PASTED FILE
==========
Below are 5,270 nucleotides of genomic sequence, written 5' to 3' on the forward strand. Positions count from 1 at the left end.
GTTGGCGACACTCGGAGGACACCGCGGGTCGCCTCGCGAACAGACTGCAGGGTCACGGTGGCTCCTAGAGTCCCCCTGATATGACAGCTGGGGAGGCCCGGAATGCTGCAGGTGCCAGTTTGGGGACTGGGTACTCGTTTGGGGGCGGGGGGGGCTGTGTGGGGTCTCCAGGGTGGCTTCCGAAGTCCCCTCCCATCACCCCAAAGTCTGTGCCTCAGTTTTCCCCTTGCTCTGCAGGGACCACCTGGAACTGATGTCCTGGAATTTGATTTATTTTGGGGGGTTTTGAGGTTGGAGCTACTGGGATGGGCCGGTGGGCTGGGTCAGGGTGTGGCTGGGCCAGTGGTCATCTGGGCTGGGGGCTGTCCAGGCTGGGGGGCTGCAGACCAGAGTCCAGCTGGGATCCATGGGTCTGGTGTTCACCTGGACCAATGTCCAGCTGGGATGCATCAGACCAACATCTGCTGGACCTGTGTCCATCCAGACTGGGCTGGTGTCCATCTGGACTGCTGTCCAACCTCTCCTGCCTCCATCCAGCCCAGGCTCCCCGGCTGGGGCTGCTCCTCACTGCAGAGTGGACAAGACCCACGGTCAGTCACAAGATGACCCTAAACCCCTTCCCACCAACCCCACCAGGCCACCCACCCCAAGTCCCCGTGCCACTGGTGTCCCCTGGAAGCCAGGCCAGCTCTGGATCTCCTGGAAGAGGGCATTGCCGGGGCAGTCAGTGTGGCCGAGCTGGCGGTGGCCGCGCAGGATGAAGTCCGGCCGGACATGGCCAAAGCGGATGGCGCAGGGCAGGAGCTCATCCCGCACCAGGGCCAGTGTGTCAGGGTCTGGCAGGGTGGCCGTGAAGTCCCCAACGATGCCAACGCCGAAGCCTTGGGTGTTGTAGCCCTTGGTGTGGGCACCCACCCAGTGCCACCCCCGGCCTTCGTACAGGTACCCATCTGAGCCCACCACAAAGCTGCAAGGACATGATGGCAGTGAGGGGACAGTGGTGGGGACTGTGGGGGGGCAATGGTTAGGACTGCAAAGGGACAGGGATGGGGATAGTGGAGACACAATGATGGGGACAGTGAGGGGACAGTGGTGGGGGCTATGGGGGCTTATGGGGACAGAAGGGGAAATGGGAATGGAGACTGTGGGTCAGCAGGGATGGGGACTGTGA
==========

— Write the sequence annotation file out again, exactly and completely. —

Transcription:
Below are 5,270 nucleotides of genomic sequence, written 5' to 3' on the forward strand. Positions count from 1 at the left end.
GTTGGCGACACTCGGAGGACACCGCGGGTCGCCTCGCGAACAGACTGCAGGGTCACGGTGGCTCCTAGAGTCCCCCTGATATGACAGCTGGGGAGGCCCGGAATGCTGCAGGTGCCAGTTTGGGGACTGGGTACTCGTTTGGGGGCGGGGGGGGCTGTGTGGGGTCTCCAGGGTGGCTTCCGAAGTCCCCTCCCATCACCCCAAAGTCTGTGCCTCAGTTTTCCCCTTGCTCTGCAGGGACCACCTGGAACTGATGTCCTGGAATTTGATTTATTTTGGGGGGTTTTGAGGTTGGAGCTACTGGGATGGGCCGGTGGGCTGGGTCAGGGTGTGGCTGGGCCAGTGGTCATCTGGGCTGGGGGCTGTCCAGGCTGGGGGGCTGCAGACCAGAGTCCAGCTGGGATCCATGGGTCTGGTGTTCACCTGGACCAATGTCCAGCTGGGATGCATCAGACCAACATCTGCTGGACCTGTGTCCATCCAGACTGGGCTGGTGTCCATCTGGACTGCTGTCCAACCTCTCCTGCCTCCATCCAGCCCAGGCTCCCCGGCTGGGGCTGCTCCTCACTGCAGAGTGGACAAGACCCACGGTCAGTCACAAGATGACCCTAAACCCCTTCCCACCAACCCCACCAGGCCACCCACCCCAAGTCCCCGTGCCACTGGTGTCCCCTGGAAGCCAGGCCAGCTCTGGATCTCCTGGAAGAGGGCATTGCCGGGGCAGTCAGTGTGGCCGAGCTGGCGGTGGCCGCGCAGGATGAAGTCCGGCCGGACATGGCCAAAGCGGATGGCGCAGGGCAGGAGCTCATCCCGCACCAGGGCCAGTGTGTCAGGGTCTGGCAGGGTGGCCGTGAAGTCCCCAACGATGCCAACGCCGAAGCCTTGGGTGTTGTAGCCCTTGGTGTGGGCACCCACCCAGTGCCACCCCCGGCCTTCGTACAGGTACCCATCTGAGCCCACCACAAAGCTGCAAGGACATGATGGCAGTGAGGGGACAGTGGTGGGGACTGTGGGGGGGCAATGGTTAGGACTGCAAAGGGACAGGGATGGGGATAGTGGAGACACAATGATGGGGACAGTGAGGGGACAGTGGTGGGGGCTATGGGGGCTTATGGGGACAGAAGGGGAAATGGGAATGGAGACTGTGGGTCAGCAGGGATGGGGACTGTGA